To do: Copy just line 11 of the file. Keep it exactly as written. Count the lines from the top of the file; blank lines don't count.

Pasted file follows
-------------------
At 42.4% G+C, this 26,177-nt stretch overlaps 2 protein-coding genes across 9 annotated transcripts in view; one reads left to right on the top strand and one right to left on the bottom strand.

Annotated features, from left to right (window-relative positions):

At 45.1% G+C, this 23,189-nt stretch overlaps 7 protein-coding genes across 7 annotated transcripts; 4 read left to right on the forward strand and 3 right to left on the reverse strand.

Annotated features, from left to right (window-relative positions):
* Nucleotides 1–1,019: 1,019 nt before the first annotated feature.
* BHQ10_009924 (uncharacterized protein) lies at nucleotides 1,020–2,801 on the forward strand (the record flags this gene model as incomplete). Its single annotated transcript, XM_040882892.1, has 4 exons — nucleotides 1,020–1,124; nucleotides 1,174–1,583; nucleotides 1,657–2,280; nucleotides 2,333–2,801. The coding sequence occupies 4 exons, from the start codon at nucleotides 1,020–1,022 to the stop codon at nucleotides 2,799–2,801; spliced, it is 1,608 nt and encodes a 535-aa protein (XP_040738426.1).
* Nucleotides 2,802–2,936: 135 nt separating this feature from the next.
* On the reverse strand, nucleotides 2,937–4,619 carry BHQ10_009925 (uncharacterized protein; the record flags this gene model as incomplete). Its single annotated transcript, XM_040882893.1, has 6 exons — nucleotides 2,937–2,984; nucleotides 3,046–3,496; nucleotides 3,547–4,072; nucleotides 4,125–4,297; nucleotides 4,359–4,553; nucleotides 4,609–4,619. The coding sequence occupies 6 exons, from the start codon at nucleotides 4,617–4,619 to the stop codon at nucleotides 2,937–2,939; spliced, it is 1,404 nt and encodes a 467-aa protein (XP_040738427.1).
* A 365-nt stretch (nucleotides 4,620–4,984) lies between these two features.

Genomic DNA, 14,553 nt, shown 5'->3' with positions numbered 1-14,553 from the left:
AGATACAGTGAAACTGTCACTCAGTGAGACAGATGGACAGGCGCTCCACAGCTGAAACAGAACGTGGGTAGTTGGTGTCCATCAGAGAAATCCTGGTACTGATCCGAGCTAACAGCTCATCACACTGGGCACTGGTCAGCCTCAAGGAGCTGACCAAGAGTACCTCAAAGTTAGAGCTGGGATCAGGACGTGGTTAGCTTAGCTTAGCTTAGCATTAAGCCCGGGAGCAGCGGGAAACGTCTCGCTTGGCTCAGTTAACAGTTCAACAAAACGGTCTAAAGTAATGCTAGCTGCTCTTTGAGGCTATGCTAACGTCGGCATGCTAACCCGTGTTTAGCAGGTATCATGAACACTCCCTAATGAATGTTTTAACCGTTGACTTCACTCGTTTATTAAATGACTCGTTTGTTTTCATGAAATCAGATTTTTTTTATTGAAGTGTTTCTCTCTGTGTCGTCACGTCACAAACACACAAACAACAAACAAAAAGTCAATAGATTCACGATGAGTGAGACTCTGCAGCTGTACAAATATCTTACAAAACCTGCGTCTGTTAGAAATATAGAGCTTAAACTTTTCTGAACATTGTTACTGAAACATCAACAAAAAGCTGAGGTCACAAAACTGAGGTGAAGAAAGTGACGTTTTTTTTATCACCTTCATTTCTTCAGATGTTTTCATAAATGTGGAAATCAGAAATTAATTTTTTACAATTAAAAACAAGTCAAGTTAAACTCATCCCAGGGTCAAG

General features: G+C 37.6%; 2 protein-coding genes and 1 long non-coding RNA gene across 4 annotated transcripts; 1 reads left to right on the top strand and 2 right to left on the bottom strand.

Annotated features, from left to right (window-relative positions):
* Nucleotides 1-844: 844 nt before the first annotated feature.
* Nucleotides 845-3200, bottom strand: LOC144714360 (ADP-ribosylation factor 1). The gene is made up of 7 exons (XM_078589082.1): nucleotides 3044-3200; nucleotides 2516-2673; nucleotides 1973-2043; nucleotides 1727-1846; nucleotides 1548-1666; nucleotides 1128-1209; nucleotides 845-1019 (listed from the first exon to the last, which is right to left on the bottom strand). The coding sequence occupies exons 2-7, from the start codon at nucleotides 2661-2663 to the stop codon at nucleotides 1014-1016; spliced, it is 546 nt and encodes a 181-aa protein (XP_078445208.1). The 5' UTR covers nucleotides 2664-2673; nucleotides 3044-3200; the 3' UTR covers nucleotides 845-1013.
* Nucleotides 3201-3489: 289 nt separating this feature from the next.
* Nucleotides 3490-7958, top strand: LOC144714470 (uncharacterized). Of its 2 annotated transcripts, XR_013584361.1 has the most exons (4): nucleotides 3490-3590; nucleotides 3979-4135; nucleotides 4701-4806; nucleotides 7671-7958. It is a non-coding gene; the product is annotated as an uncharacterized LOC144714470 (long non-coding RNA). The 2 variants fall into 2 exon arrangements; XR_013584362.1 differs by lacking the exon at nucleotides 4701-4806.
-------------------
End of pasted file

AGATACAGTGAAACTGTCACTCAGTGAGACAGATGGACAGGCGCTCCACAGCTGAAACAGAACGTGGGTAGTTGGTGTCCATCAGAGAAATCCTGGTACTGATCCGAGCTAACAGCTCATCACACTGGGCACTGGTCAGCCTCAAGGAGCTGACCAAGAGTACCTCAAAGTTAGAGCTGGGATCAGGACGTGGTTAGCTTAGCTTAGCTTAGCATTAAGCCCGGGAGCAGCGGGAAACGTCTCGCTTGGCTCAGTTAACAGTTCAACAAAACGGTCTAAAGTAATGCTAGCTGCTCTTTGAGGCTATGCTAACGTCGGCATGCTAACCCGTGTTTAGCAGGTATCATGAACACTCCCTAATGAATGTTTTAACCGTTGACTTCACTCGTTTATTAAATGACTCGTTTGTTTTCATGAAATCAGATTTTTTTTATTGAAGTGTTTCTCTCTGTGTCGTCACGTCACAAACACACAAACAACAAACAAAAAGTCAATAGATTCACGATGAGTGAGACTCTGCAGCTGTACAAATATCTTACAAAACCTGCGTCTGTTAGAAATATAGAGCTTAAACTTTTCTGAACATTGTTACTGAAACATCAACAAAAAGCTGAGGTCACAAAACTGAGGTGAAGAAAGTGACGTTTTTTTTATCACCTTCATTTCTTCAGATGTTTTCATAAATGTGGAAATCAGAAATTAATTTTTTACAATTAAAAACAAGTCAAGTTAAACTCATCCCAGGGTCAAG